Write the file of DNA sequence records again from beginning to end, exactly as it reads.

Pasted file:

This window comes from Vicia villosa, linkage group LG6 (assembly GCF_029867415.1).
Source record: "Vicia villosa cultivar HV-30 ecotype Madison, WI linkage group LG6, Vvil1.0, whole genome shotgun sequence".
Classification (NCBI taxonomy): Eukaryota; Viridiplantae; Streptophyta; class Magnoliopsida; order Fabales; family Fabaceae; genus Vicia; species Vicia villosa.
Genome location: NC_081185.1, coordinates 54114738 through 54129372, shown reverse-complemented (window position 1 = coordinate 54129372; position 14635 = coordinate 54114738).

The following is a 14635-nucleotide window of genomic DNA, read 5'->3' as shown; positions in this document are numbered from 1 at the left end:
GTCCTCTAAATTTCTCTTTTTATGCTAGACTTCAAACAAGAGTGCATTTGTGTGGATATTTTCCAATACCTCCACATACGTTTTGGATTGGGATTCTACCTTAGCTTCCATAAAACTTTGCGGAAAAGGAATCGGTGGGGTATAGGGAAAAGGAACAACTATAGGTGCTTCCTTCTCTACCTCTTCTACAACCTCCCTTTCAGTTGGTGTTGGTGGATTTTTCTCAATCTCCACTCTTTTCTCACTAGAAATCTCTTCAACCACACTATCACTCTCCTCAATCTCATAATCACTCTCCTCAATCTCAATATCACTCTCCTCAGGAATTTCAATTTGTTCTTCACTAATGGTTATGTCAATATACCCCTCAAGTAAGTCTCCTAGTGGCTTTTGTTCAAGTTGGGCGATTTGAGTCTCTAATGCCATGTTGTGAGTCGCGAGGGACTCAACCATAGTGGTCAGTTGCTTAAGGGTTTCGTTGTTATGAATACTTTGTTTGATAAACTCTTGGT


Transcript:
This window comes from Vicia villosa, linkage group LG6 (assembly GCF_029867415.1).
Source record: "Vicia villosa cultivar HV-30 ecotype Madison, WI linkage group LG6, Vvil1.0, whole genome shotgun sequence".
Classification (NCBI taxonomy): Eukaryota; Viridiplantae; Streptophyta; class Magnoliopsida; order Fabales; family Fabaceae; genus Vicia; species Vicia villosa.
Genome location: NC_081185.1, coordinates 54114738 through 54129372, shown reverse-complemented (window position 1 = coordinate 54129372; position 14635 = coordinate 54114738).

The following is a 14635-nucleotide window of genomic DNA, read 5'->3' as shown; positions in this document are numbered from 1 at the left end:
GTCCTCTAAATTTCTCTTTTTATGCTAGACTTCAAACAAGAGTGCATTTGTGTGGATATTTTCCAATACCTCCACATACGTTTTGGATTGGGATTCTACCTTAGCTTCCATAAAACTTTGCGGAAAAGGAATCGGTGGGGTATAGGGAAAAGGAACAACTATAGGTGCTTCCTTCTCTACCTCTTCTACAACCTCCCTTTCAGTTGGTGTTGGTGGATTTTTCTCAATCTCCACTCTTTTCTCACTAGAAATCTCTTCAACCACACTATCACTCTCCTCAATCTCATAATCACTCTCCTCAATCTCAATATCACTCTCCTCAGGAATTTCAATTTGTTCTTCACTAATGGTTATGTCAATATACCCCTCAAGTAAGTCTCCTAGTGGCTTTTGTTCAAGTTGGGCGATTTGAGTCTCTAATGCCATGTTGTGAGTCGCGAGGGACTCAACCATAGTGGTCAGTTGCTTAAGGGTTTCGTTGTTATGAATACTTTGTTTGATAAACTCTTGGT